Katrina. The death of Rehnquist. The appointment of John Roberts (who hasn't even been confirmed as a justice yet) as Chief Justice.
And here we are, left to ponder what it all means. I don't know about you, but I'm thoroughly on edge over the whole thing. Now that clean-up efforts have seemingly started in earnest, and bodies are starting to be pulled from the debris in New Orleans, it gives people a perfect opportunity to do what most Americans have done since 2000 -- pretend that nothing is wrong, we're all fine, nothing to see here, move along, move along.... They were only poor black people after all. Oh, and... we didn't really need that implied right to privacy, did we? I mean, that was fine, back in the day before terrorists were determining 99% of our national security policy and God was washing away entire cities because of homosexuality in the Armed Services... or our support of Israel... or the practice of Santaria in Louisiana... or the state's ten whole abortion clinics.... (the religious hate-mongerers are having a dickens of a time settling on just one thing these days).
No, no... now it's not just a whole new ballgame. It's a whole new sport. We have moved from wiffleball to the majors overnight. I had a feeling on November 2, 2004, when half of America decided that they were more afraid of Arab terrorists and a woman's right to determine whether she reproduced or not, then they were over the suspension of our Constitutional rights under the guise of "homeland security" that all things "American" had changed. Speaking of "homeland security," with the gutting of FEMA for the purposes of supporting an illegal war in Iraq, what exactly did D.C. think they would do, in the (un)likely event that a hurricane hit the Gulf of Mexico, or wild fires ignited in Wyoming or Montana, or a massive earthquake in Los Angeles? How did they expect -- with nearly 60% of all National Guard forces serving overseas -- that they would be able to deploy enough people in the (un)likely event of any of the above catastrophes to actually save human lives? Or did it even matter?
What is it that bothers me most here? There are so many things, I'm not sure I can refine it to a single thought. As a writer, I should be able to do just that. I should already know what upsets me about all this, and what I expect to do about it.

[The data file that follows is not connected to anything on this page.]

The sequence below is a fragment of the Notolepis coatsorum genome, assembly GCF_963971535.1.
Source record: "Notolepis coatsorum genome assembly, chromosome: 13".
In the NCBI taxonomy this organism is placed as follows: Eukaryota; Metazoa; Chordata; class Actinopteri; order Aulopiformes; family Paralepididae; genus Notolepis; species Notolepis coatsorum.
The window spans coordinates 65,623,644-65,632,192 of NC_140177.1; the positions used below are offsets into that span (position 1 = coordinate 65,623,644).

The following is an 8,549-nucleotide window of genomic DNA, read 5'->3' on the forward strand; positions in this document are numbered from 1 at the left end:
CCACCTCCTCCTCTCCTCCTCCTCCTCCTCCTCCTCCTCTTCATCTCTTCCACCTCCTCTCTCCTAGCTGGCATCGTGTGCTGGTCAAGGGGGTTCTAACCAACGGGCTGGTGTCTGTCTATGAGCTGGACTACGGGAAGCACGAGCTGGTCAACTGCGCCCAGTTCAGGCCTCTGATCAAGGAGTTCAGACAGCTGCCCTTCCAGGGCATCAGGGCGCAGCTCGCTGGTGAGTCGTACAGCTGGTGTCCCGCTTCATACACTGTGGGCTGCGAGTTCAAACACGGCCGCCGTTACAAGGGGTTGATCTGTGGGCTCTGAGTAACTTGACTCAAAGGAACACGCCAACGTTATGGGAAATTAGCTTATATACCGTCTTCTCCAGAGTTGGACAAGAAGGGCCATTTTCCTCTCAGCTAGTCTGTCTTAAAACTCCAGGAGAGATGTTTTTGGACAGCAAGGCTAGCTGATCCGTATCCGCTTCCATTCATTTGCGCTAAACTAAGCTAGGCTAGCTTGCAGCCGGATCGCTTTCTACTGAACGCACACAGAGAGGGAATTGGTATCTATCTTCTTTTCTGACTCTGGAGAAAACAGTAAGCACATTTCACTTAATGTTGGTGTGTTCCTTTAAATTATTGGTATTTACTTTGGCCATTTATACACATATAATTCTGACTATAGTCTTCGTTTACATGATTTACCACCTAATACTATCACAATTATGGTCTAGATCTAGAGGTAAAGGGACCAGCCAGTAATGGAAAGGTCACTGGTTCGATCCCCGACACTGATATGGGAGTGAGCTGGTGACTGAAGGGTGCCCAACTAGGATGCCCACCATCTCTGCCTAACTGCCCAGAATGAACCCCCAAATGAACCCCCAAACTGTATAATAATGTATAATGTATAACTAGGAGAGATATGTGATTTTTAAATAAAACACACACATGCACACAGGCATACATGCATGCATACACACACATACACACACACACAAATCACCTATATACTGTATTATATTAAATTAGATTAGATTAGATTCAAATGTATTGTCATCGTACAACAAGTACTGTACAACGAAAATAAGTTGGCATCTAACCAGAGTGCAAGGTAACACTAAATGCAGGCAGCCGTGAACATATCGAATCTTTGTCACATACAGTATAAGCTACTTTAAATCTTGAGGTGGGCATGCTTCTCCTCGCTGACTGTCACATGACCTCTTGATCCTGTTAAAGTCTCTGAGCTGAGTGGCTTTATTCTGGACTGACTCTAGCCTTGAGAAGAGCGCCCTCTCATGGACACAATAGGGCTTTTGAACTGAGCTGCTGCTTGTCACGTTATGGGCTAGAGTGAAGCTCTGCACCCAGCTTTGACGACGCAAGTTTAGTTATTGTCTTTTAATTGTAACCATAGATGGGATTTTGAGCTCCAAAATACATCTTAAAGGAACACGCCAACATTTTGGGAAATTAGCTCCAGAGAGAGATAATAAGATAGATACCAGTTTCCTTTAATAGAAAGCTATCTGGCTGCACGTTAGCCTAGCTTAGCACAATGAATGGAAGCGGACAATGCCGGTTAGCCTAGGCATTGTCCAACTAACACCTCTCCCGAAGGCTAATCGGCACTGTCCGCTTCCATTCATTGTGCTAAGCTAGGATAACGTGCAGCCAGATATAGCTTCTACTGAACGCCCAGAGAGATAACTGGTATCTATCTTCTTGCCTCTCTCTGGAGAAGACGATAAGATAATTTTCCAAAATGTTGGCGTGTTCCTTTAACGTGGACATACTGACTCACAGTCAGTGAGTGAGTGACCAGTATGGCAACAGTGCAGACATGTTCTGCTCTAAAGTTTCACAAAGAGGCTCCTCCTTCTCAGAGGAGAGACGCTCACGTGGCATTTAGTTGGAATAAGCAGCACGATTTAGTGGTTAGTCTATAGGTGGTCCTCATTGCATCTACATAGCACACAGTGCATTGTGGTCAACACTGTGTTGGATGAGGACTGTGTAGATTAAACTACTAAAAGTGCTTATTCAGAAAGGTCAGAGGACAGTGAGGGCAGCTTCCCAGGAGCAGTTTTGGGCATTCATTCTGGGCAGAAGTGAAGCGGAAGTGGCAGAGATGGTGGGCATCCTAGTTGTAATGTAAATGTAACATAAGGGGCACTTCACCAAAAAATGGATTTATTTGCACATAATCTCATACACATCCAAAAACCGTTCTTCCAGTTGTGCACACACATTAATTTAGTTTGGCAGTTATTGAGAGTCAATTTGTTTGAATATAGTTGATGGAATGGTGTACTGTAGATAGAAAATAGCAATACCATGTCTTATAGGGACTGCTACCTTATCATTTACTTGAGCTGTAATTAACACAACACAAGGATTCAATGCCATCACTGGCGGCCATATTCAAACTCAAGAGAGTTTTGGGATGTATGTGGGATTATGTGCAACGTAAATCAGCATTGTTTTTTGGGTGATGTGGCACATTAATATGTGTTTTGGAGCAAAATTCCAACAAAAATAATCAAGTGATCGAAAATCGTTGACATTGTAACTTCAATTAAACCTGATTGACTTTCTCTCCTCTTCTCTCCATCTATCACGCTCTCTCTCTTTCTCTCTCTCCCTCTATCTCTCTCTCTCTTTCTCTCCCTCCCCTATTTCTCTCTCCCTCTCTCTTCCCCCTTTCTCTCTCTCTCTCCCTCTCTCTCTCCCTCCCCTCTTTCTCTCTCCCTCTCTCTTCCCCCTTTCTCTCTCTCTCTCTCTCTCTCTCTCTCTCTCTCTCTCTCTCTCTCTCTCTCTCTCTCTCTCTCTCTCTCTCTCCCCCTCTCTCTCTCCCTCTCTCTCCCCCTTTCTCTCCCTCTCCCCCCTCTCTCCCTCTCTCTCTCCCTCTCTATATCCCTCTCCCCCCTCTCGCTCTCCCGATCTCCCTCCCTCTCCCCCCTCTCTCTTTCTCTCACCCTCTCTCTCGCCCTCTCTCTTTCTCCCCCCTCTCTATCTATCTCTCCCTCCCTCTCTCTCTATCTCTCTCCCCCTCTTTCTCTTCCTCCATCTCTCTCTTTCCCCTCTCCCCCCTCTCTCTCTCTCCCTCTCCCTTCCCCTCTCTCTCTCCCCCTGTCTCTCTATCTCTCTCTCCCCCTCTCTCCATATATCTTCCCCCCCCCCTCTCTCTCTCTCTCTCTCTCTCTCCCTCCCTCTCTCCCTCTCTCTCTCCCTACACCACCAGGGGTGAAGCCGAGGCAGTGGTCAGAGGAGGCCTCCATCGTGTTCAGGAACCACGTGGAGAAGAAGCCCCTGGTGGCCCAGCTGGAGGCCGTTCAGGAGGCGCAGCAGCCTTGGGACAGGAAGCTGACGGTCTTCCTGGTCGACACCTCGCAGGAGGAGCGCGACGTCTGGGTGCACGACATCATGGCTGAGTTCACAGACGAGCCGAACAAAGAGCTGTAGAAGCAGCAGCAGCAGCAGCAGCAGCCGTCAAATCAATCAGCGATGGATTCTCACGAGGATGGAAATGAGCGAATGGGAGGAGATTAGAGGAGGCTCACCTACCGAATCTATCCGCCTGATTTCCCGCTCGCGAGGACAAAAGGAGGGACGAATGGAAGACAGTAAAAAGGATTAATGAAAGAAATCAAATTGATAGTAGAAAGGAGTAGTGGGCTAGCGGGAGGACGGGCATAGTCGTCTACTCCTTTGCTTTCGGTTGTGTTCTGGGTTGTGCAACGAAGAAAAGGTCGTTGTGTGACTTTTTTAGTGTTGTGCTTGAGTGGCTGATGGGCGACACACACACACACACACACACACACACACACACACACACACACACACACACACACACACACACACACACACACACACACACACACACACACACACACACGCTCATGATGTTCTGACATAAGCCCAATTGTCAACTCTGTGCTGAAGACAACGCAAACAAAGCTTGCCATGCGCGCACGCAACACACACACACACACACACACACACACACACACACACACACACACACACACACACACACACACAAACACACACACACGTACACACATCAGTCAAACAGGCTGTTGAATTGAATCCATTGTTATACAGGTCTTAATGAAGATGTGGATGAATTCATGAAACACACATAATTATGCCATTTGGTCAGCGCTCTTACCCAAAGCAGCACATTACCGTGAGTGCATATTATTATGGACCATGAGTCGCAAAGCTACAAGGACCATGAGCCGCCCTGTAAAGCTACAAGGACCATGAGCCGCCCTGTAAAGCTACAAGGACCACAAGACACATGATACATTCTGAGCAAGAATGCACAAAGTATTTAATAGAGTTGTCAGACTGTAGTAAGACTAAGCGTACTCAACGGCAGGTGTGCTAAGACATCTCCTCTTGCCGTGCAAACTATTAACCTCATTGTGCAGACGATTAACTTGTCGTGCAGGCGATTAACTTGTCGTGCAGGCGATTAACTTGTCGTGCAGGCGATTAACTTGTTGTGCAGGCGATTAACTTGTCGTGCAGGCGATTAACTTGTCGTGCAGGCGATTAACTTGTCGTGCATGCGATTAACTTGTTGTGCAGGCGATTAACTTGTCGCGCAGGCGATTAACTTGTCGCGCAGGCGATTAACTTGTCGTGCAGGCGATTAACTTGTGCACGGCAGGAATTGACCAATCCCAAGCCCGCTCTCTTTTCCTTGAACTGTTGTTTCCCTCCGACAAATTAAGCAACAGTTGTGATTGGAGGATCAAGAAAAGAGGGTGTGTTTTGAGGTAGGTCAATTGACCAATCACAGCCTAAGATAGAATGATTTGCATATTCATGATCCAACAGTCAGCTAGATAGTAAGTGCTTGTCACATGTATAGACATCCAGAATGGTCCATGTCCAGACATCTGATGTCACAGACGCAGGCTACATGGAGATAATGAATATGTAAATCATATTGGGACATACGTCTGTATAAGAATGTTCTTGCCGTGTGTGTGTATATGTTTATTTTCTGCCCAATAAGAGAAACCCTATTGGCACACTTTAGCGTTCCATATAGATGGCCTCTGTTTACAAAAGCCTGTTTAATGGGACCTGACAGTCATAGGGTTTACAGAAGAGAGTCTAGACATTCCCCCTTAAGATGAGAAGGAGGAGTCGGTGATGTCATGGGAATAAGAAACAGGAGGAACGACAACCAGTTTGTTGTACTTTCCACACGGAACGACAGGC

But I don't. I don't know what I want to do. Do I want to move to another country, before this Administration starts a forced draft of my teenaged daughter (because, God knows, we can't let the Bush twins fight in Iraq, little braintrusts that they are)? Do I want to stick it out here, while disgruntled white Christian men, nostalgic for the good old days when they were in charge, and their wives were shackled into marriage by unplanned pregnancy, fight like hell to retake their prerogative to determine, by their own sexual urges, when and how a woman conceives and gives birth? Do I want to live in that country, the one that lurks in the darkest recesses of my "worst-case scenario" brain?
I'm tired. I haven't been taking my bupropion with any regularity. Perhaps that is coloring my temperament. I'm sick and I'm sad -- for the people in New Orleans who have to listen while the head of FEMA pulls the old "Gee, are you guys in trouble? Well, why didn't you speak up and say something, for gosh sakes?" routine. I'm sick for my daughter who, between the threat of a forced draft, and the threat to her reproductive self-determination, is at risk of losing the America her parents were reared in. I'm especially sick that, after profiting so blatantly from the war in Iraq, Halliburton is now headed into hurricane-ravaged Louisiana to see what resources it can suck dry there.
I'm trying to stay zen. I make plans to picnic at the Hollywood Bowl once more this year before the season ends. I work on my portfolios for school. I move through work with a kind of leaden non-efficiency that is totally out of character for me. My friend Shannon says that, sometimes, our job is just to put one foot in front of the other and keep moving through it until we get to the other side. Maybe that's where we live now. We may just need to play out this hand that's being dealt -- not only to us, but by us, as well. These are, after all, our elected officials. They work for us. We may not have voted for them, but they are ours nonetheless. I like to think of myself in the midst of this White House administration as middle management, saddled through nepotism to oversee the incompetent, disingenuous, occasionally dangerous son of the disreputable chairman of the board. As those who voted for other presidents, and other governors, and other representatives, the problem may not be of our creation, but it is no less our problem.
How will we cope? What will we do to keep the ship on course, while the mutinous and evil ship's crew attempts to steer us aground for their own benefit?
One foot in front of the other. Until we get to the other side. Maybe we'll never make it. We might have to abandon the trip entirely and go to points north, or destinations across the Atlantic, in order to ensure the safety and ultimate freedom of our children. But for now, we move on, the best we can, holding on to our ideals and our senses of self, until compassion, sanity, common sense and beneficence return to save us from the pirates.